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Bill Cosby schools tech youngsters in comedy

Bill Cosby, B.J. Novak, Penn & Teller top Austin comedy events to see in March
Victoria Will

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Bill Cosby? At Lustre Pearl — that tiny, Rainey Street house-converted-into-a-bar?

Wait — the Bill Cosby?

The whole set-up had an air of danger, as if something crazy could happen. And — as those teases you see in your Facebook feed often say — what happened next will surprise you.

It turns out a crowd of between 400-500 people, many of them too young to have seen “The Cosby Show” in its initial run, much less have familiarity with his albums and classic routines, and who were packed like sardines under a tent in the bar’s backyard, totally dug The Cos.

Wearing a loose, black sweatshirt (no “Cosby Show” sweater here) emblazoned with the Funny or Die logo and the multi-colored phrase “HELLO FRIEND,” the legendary comic rarely faltered.

A bit about texting at the beginning was an iffy gambit to relate to the crowd, but it led into some classic routines, mostly centered around the difference between men and women, husbands and wives.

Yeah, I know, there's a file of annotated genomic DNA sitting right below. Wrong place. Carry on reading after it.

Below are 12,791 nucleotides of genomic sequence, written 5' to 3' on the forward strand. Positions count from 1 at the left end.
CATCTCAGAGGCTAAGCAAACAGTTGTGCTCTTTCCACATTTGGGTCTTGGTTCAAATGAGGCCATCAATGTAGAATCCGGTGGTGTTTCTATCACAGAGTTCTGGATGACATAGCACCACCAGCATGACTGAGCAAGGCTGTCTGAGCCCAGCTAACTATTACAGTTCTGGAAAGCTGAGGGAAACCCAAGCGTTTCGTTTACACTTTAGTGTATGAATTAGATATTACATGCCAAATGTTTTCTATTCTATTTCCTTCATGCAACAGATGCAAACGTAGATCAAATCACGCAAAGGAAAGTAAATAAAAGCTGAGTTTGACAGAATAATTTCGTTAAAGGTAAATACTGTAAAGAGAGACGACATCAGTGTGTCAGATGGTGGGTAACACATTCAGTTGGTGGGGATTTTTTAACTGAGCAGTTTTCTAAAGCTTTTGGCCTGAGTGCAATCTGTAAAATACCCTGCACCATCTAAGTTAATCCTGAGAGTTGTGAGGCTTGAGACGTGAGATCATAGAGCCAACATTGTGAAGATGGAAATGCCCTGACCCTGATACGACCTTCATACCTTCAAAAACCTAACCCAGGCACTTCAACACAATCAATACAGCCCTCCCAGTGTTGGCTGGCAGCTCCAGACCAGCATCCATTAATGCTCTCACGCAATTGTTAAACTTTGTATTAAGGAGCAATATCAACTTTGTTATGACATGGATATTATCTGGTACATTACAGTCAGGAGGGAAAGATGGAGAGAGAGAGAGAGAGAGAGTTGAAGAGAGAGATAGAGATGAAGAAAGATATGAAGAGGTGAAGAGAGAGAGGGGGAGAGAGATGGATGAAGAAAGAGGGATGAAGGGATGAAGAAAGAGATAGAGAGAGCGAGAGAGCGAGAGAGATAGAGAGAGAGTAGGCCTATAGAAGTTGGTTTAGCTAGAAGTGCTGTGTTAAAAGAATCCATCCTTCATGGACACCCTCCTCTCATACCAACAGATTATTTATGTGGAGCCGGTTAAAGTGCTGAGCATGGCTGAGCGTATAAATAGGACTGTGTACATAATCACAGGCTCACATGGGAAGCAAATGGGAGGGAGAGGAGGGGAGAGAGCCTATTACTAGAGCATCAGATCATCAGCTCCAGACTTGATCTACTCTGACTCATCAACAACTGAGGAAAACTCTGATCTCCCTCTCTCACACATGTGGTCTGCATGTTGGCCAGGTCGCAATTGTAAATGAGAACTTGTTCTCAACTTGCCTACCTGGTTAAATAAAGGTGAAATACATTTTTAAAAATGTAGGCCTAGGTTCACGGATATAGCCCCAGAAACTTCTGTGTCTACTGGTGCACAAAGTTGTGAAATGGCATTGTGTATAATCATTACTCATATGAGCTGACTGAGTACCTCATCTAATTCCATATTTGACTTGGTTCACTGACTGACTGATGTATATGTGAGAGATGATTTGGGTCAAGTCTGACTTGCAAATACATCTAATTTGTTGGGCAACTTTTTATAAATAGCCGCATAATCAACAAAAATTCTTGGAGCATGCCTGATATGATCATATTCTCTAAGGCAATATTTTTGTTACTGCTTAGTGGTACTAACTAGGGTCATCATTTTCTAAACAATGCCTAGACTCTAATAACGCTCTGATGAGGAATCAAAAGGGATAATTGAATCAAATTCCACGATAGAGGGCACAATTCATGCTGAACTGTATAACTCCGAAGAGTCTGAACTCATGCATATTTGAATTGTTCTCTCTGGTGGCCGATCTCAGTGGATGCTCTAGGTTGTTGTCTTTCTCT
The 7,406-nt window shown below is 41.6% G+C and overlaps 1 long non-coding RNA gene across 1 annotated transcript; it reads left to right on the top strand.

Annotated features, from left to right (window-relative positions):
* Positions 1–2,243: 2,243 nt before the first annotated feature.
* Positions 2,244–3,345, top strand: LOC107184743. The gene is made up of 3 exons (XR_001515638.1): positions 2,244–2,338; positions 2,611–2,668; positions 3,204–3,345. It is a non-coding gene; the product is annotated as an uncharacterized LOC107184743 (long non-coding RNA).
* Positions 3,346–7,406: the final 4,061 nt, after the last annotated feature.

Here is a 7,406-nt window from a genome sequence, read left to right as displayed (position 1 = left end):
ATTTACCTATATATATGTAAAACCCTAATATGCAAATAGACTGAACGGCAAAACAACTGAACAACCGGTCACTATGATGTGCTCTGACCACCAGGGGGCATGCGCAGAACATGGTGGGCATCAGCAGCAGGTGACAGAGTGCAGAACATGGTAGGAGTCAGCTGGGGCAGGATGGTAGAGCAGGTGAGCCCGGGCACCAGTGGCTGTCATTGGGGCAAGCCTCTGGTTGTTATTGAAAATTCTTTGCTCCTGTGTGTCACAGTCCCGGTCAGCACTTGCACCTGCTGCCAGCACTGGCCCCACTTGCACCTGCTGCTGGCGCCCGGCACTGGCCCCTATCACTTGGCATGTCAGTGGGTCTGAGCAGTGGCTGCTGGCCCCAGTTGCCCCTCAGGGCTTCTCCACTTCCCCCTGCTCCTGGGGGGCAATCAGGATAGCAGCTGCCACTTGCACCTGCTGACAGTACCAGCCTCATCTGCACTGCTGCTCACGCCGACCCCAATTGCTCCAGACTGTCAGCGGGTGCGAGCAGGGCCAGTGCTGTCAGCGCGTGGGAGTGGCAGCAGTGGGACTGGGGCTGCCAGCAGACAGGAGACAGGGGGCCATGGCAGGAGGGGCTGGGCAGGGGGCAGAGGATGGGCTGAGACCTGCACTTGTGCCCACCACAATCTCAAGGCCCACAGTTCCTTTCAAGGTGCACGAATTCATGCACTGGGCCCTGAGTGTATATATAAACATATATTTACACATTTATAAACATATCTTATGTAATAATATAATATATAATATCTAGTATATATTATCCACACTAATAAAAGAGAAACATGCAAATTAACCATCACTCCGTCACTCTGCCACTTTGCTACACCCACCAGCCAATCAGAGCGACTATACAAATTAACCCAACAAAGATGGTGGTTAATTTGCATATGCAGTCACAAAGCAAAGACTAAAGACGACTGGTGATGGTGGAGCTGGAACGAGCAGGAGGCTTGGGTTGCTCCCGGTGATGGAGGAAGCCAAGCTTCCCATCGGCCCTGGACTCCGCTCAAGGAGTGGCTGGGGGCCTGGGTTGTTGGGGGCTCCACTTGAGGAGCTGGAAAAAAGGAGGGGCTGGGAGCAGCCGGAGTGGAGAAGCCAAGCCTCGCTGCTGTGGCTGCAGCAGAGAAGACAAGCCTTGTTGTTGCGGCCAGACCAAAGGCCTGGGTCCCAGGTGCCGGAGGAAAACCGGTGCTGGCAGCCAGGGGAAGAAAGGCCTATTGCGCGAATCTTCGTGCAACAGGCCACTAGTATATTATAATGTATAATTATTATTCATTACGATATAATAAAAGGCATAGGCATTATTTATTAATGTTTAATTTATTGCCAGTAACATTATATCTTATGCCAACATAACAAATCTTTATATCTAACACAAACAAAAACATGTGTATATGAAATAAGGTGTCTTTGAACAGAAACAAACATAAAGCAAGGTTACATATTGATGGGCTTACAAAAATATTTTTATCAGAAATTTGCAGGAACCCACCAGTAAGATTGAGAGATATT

“You haven’t lived as long as I have. You don’t know!” Cosby said as he spun simple acts such as thermostat changes into major conflicts.

He mostly sat in a chair on the small stage, but occasionally got up for a short walk to one side or the other, which inevitably caused a rash of camera phones to pop over heads (otherwise, for those standing, it was difficult to see Cosby unless you watched on one of two video screens).

His delivery might be a little slower these days, but darned if the comic didn’t charm the pants off the young crowd. It helps that the truths contained in Cosby’s men vs. women routines are universal and, it would seem, timeless.

As Cosby explained that wives don’t want husbands to go to bed early because then the men will get up early and prowl around the house, young people — very young people — would poke at each other and whisper, “that’s you!”

Cosby’s bits included a longish shaggy dog story about a trip to Africa and a snipe hunt for Tarzan; a bit about Adam naming the animals and his and Eve’s expulsion from the Garden of Eden; and an aged childhood friend’s birthday party.

Whatever the story, his classic mugging and that thing that only he can do where he rolls his eyes upward, leans his head back and opens his mouth into a wide, tongue-wagging grin were expertly incorporated. It’s hard to tell whether Cosby got more laughs when he was talking or twisting his expressive eyes and still-elastic face.

It had the feeling of a once-in-a-lifetime experience and it was totally worth the 3-hour wait in line.

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